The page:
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In vivo antimalarial activity of a probiotic bacterium Lactobacillus sakei isolated from traditionally fermented milk in BALB/c mice infected with Plasmodium berghei ANKA.

  • 2021-11
  • Journal of Ethnopharmacology 280
    • Liliane Laure Toukam
    • Bertrand Tatsinkou Fossi
    • G. S. Taiwé
    • Raymond Bess Bila
    • David Denis Feugaing Sofeu
    • Enyong Peter Ivo
    • E. Achidi

Abstract

Ethnopharmacological relevance: Milk production, processing and consumption are integral part of traditional practices in Fulani tribe of Cameroon. It has been observed that Fulani are resistant to malaria. Dairy products traditionally processed by Fulani are intensively used in the ritual treatment of malarial, inflammations and behavioural disorders. Many studies have demonstrated that fermented milk is a rich source of probiotic bacteria. However, the antimalarial activity of probiotics isolated from this natural source has not been experimentally tested.

Aim of the study: Hence, this study was therefore aimed at evaluating the antimalarial activity of a probiotic bacterium Lactobacillus sakei isolated from traditionally fermented milk in mice infected with chloroquine sensitive Plasmodium berghei ANKA.

Materials and methods: The probiotic bacterium was isolated from the Cameroonian Mborro Fulani's traditionally fermented milk and identified using the 16S r RNA gene sequencing. The schizontocidal activity of Lactobacillus sakei on established malaria infection was evaluated. Eighty-four healthy young adult Balb/c mice infected with Plasmodium berghei parasite were randomly divided into two sets of seven group of six mice each, and were given three different doses of Lactobacillus sakei, chloroquine and sulfadoxine/pyrimethamine for seven and fourteen days respectively. The level of parasitaemia, body temperature, survival time and haematological parameters were evaluated.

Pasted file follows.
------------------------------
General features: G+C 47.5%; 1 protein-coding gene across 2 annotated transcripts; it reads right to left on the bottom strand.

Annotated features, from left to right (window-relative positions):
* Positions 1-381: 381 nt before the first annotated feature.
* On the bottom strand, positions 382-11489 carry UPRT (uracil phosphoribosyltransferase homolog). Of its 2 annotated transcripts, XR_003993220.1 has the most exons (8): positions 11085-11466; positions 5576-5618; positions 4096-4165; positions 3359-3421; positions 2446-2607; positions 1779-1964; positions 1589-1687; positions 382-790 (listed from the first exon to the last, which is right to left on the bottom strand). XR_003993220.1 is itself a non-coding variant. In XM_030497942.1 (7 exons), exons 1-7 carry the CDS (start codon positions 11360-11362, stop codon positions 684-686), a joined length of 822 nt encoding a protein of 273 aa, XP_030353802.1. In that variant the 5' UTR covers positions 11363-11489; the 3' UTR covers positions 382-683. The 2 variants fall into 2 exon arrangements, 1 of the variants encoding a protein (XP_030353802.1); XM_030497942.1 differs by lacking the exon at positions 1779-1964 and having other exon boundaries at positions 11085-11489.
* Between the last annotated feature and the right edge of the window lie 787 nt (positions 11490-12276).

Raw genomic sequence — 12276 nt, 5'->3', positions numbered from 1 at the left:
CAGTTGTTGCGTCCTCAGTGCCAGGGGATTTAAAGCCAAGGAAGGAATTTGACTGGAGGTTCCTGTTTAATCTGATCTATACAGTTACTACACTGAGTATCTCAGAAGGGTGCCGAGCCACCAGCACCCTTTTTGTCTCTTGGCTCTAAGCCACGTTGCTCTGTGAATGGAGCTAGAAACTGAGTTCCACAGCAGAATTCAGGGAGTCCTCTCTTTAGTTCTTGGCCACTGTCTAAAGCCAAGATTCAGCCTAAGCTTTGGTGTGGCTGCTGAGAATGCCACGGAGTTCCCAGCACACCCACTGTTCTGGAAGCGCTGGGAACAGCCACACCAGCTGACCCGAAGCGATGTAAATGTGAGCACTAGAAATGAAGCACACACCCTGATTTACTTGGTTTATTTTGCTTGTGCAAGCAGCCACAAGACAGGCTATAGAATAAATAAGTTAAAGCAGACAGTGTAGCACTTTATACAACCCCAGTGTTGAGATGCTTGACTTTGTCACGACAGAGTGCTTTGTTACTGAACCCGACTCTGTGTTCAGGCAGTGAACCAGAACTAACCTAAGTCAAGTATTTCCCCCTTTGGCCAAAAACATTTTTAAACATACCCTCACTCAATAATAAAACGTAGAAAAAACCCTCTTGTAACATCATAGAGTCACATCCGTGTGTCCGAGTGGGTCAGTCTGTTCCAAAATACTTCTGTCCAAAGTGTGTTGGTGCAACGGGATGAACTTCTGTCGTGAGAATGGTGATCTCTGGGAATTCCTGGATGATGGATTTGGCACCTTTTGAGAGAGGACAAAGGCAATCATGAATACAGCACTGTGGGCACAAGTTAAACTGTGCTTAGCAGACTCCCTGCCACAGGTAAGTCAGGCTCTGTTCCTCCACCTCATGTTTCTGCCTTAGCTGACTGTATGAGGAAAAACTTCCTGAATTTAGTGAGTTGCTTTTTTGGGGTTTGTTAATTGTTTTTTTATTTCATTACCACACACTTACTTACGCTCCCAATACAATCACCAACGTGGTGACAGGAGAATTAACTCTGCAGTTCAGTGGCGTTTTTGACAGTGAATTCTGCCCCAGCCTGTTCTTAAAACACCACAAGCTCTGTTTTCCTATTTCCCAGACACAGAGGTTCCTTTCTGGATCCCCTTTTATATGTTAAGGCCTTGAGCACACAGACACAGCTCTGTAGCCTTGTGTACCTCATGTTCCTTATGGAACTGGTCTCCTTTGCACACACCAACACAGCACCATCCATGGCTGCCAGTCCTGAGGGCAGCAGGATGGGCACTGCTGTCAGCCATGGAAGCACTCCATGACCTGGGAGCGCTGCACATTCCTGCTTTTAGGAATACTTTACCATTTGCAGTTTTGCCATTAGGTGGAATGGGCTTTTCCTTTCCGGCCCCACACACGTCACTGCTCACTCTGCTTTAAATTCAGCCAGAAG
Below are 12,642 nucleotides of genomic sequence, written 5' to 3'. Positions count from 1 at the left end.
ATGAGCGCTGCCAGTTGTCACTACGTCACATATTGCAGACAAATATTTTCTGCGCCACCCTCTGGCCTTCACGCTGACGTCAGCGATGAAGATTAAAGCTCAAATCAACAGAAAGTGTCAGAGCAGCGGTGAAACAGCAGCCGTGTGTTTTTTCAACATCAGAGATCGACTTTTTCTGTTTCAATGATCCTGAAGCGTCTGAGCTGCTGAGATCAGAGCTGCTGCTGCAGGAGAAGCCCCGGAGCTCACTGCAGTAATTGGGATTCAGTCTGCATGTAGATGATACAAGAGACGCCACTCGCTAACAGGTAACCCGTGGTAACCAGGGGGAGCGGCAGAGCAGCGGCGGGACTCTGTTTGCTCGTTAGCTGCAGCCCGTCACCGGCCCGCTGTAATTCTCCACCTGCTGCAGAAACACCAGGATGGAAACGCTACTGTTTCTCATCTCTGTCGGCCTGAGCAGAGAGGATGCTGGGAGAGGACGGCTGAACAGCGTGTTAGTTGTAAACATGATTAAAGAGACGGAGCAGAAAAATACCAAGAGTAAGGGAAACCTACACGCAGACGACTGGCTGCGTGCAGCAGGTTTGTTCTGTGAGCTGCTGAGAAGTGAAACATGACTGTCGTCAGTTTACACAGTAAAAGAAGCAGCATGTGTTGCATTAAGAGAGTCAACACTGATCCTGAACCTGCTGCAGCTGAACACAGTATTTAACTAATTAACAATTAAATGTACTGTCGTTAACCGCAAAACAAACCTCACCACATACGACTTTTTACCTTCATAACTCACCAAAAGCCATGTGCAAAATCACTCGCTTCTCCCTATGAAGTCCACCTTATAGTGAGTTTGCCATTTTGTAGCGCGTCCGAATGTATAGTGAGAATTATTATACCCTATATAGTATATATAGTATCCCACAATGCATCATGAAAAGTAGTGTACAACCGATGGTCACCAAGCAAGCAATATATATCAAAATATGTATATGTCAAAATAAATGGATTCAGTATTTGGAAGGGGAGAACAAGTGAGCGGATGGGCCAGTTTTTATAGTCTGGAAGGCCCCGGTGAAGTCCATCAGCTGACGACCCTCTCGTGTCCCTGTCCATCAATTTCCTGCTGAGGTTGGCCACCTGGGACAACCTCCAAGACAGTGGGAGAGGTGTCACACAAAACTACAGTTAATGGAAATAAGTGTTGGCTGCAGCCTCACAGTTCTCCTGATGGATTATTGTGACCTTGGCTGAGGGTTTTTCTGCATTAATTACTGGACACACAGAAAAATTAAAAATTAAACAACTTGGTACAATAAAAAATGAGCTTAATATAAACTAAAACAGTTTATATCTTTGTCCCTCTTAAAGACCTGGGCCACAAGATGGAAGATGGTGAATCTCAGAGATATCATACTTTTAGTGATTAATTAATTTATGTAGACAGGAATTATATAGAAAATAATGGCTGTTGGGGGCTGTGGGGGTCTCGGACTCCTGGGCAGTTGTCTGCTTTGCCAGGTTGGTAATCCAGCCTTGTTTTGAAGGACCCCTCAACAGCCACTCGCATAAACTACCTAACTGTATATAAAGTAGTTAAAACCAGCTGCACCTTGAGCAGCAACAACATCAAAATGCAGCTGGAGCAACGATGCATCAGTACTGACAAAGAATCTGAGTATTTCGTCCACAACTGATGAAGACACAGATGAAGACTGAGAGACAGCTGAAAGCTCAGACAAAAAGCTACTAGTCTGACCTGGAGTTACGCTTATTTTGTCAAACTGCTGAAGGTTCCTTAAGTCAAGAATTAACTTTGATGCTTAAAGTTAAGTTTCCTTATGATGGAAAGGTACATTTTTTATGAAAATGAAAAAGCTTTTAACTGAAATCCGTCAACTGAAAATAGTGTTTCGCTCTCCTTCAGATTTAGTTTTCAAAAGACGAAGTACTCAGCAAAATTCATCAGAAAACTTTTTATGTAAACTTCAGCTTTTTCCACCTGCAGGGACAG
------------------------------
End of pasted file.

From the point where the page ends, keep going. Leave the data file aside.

Results: The parasite growth inhibition was observed to increase with increasing dose of probiotic bacterium with maximum suppression being 100 % at dose 3 on day 20. Also, the probiotic bacterium significantly prevented body weight loss and was associated with body temperature reduction and prevented (p<0.05) a decrease in haematological parameters compared to that untreated malaria infected mice.

Conclusion: The results obtained suggest that Lactobacillus sakei is a probiotic bacterium with antimalarial activity in mice infected with chloroquine sensitive Plasmodium berghei.

Keywords: Fermented milk; Fulani; Haematological parameters; Malaria; Parasitaemia; Probiotics.

Research Insights

SupplementHealth OutcomeEffect TypeEffect Size
Lactobacillus sakei proBio65Inhibited Parasite GrowthBeneficial
Large
Lactobacillus sakei proBio65Maintained Body WeightBeneficial
Moderate
Lactobacillus sakei proBio65Prevention of Haematological Parameter DeclineBeneficial
Moderate
Lactobacillus sakei proBio65Reduced Body TemperatureBeneficial
Moderate

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